In some cases regulations encourage the misuse of data, such as the requirement to average daytime and night-time noise levels as a function of wind speed at the turbine hub to obtain the background noise that will be used to specify allowable wind farm noise levels. The fact that this entirely misrepresents the actual noise levels that exist at residences late at night, especially during times of high wind shear, is an example of the misuse of data resulting in excessive allowable noise levels, especially in quiet rural areas.

In providing technical opinions, it is important to use “best practice” and not to assume that allowable noise levels expressed in regulations will not cause a nuisance to some people in the community, especially where low-frequency noise and infrasound are concerned. There is a wide range of sensitivity to noise (especially low-frequency noise), just like there is a wide range of tolerance to other things, such as cigarette smoke, for example. So we need to be careful when we express opinions that a certain noise character or level is not a problem, even if our personal experience of listening to such a noise would indicate such. We should also not judge that people complaining about the effects of such a noise on their ability to sleep and their health are imagining there is a problem when none exists. This is especially true for noise sources that result in a large number of complaints, such as wind farms in rural areas.

An example may be that we are commissioned to undertake a consulting job that requires the prediction of noise levels that will be produced by a wind farm development and the assessment of existing background noise levels prior to the development. In such a case, I think it reasonable that we ask ourselves questions such as:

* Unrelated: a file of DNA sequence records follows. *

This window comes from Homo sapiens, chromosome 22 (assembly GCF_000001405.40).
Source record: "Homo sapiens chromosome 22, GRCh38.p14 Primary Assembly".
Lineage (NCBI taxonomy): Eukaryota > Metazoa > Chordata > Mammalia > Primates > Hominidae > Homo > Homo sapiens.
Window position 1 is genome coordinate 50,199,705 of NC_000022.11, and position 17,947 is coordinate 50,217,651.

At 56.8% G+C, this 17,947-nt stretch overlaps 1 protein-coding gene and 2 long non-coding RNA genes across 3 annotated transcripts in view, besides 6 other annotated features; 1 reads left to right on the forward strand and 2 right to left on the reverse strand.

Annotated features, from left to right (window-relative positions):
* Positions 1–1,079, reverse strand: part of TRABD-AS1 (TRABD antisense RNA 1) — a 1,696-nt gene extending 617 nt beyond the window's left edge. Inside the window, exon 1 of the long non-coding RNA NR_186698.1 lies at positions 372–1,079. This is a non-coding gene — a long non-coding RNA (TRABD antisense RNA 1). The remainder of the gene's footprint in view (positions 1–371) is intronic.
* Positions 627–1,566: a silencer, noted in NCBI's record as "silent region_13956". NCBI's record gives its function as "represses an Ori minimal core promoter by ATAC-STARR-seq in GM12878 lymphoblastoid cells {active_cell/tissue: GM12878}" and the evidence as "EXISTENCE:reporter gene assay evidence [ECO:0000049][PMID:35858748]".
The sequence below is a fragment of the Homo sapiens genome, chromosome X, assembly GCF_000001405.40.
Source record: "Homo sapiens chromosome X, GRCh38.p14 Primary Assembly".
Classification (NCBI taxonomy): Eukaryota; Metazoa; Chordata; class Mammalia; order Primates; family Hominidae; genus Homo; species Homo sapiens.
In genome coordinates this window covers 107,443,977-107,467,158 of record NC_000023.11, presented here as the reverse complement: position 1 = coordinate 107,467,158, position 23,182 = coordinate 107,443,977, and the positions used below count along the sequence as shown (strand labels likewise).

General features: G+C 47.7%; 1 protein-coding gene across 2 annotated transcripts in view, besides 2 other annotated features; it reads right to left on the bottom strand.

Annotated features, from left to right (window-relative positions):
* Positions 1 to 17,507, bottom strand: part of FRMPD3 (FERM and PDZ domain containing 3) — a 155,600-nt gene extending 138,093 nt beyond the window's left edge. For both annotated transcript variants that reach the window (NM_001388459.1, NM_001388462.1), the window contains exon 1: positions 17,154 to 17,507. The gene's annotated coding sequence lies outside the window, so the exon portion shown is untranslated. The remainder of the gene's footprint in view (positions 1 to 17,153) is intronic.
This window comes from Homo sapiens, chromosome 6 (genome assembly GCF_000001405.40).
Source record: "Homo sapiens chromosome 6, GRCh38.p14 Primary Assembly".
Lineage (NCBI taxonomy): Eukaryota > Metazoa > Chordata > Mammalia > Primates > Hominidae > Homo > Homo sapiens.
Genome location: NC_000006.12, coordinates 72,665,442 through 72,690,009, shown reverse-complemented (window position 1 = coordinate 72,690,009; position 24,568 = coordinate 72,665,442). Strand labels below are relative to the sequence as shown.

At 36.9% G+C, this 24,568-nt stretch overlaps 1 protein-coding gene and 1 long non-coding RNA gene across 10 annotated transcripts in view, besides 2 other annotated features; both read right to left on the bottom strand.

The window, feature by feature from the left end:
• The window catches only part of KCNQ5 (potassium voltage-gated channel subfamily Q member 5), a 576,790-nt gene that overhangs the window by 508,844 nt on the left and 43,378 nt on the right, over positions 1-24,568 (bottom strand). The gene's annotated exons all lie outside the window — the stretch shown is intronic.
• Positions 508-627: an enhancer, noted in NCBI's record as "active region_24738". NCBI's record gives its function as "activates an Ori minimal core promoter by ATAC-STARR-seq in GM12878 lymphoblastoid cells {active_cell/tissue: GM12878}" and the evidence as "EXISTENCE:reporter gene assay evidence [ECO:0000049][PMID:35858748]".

1. If we base calculations on a standard such as ISO9613/2, how confident are we that the predicted noise levels will not be exceeded?
  2. Have we taken into account the low frequency dominance of the noise at relatively large distances (between 2 and 5 km from the nearest turbine) under stable atmospheric conditions?
  3. What is the effect of turbulent inflow caused by terrain and upstream turbines on the sound power levels provided by the turbine manufacturer?
  4. Should we comment on the potential for the noise to be annoying, especially to rural communities that often experience background noise levels at night that are 20 dB or more below the allowable levels?

The answers to the above questions become obvious if we accept the primary premise of most codes of ethics – that is, we all have an ethical responsibility to ensure that we do not contribute in any way to harming the health and welfare of our communities. This includes individuals in these communities who may be in a minority in terms of being adversely affected by a noise source. Although the interpretation of this responsibility can be quite subjective, there are guidelines provided by many acoustical societies and engineering societies that we would do well to follow.

Based on an editorial published in the International Journal of Acoustics and Vibration, December 2012.

Source:  Colin Hansen, Emeritus Professor, School of Mechanical Engineering, University of Adelaide, Adelaide, Australia – SOUND & VIBRATION/MAY 2013

This article is the work of the source indicated. Any opinions expressed in it are not necessarily those of National Wind Watch.